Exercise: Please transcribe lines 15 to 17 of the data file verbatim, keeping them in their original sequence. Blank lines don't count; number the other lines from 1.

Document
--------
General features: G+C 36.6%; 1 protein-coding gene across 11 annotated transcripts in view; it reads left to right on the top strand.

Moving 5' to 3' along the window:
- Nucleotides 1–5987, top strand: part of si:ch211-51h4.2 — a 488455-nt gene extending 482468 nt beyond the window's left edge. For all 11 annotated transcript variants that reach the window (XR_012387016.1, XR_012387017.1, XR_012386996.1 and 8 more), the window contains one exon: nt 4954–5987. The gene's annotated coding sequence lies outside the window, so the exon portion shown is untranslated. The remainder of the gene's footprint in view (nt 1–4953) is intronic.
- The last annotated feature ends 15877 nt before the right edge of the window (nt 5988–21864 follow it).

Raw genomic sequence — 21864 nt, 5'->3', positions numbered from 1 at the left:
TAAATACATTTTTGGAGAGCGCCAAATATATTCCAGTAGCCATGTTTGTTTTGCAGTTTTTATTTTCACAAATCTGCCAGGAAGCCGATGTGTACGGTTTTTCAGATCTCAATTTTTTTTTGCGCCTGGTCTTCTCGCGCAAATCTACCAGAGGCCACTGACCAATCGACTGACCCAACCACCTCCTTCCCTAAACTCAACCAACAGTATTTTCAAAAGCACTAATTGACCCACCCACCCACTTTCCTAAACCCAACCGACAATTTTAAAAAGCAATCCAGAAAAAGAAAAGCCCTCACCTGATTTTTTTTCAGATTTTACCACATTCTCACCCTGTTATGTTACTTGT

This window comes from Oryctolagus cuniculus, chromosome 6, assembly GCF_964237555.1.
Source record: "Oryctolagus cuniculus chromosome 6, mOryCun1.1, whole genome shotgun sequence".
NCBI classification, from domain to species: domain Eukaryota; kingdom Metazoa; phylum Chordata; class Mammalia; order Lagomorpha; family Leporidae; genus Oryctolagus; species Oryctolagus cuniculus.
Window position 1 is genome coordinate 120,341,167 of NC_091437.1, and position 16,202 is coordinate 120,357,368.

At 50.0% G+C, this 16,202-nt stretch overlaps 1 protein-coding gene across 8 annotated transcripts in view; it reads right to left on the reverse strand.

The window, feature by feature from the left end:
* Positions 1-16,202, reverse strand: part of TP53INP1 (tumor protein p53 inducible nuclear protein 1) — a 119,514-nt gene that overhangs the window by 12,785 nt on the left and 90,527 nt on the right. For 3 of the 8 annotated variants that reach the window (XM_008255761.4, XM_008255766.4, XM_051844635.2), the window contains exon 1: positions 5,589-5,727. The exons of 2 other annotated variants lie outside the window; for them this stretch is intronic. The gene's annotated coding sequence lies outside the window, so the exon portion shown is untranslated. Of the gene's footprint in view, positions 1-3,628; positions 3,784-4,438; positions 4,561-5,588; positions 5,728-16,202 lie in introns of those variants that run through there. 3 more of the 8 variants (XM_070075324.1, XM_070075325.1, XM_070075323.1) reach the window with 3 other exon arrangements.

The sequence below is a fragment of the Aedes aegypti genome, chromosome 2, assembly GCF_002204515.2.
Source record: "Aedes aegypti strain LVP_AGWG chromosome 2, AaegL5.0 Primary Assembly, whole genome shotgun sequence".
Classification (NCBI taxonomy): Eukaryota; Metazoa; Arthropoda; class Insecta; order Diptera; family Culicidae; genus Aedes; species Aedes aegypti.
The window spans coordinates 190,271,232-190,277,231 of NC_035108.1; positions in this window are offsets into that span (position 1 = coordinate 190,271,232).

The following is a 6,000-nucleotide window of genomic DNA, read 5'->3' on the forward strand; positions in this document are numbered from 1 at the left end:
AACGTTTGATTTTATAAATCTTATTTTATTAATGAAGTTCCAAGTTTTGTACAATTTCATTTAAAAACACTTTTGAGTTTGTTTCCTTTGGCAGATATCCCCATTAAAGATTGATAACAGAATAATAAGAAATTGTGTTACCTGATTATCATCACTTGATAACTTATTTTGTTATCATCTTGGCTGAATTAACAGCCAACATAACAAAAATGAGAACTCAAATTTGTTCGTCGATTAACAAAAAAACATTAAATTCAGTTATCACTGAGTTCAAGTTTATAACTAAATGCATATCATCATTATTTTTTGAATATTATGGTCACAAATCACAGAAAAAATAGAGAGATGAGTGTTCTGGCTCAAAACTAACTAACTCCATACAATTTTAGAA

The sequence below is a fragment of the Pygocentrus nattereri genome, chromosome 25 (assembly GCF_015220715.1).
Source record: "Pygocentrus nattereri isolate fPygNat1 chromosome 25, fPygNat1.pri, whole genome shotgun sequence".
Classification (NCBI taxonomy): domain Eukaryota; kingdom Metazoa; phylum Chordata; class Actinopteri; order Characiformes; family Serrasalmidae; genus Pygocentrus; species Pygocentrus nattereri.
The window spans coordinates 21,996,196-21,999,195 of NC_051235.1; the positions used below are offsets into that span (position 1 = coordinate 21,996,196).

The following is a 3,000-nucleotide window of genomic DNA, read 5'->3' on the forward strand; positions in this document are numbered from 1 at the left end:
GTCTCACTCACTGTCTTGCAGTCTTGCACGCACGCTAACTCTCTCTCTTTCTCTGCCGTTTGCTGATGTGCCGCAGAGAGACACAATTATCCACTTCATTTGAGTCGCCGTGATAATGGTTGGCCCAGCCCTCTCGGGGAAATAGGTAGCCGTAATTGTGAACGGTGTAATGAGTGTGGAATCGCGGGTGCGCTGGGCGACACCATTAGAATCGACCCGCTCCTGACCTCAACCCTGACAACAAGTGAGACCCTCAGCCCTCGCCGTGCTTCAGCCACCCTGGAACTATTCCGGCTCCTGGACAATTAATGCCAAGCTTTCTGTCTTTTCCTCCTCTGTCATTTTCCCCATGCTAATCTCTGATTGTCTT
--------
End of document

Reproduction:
Source record: "Aedes aegypti strain LVP_AGWG chromosome 2, AaegL5.0 Primary Assembly, whole genome shotgun sequence".
Classification (NCBI taxonomy): Eukaryota; Metazoa; Arthropoda; class Insecta; order Diptera; family Culicidae; genus Aedes; species Aedes aegypti.
The window spans coordinates 190,271,232-190,277,231 of NC_035108.1; positions in this window are offsets into that span (position 1 = coordinate 190,271,232).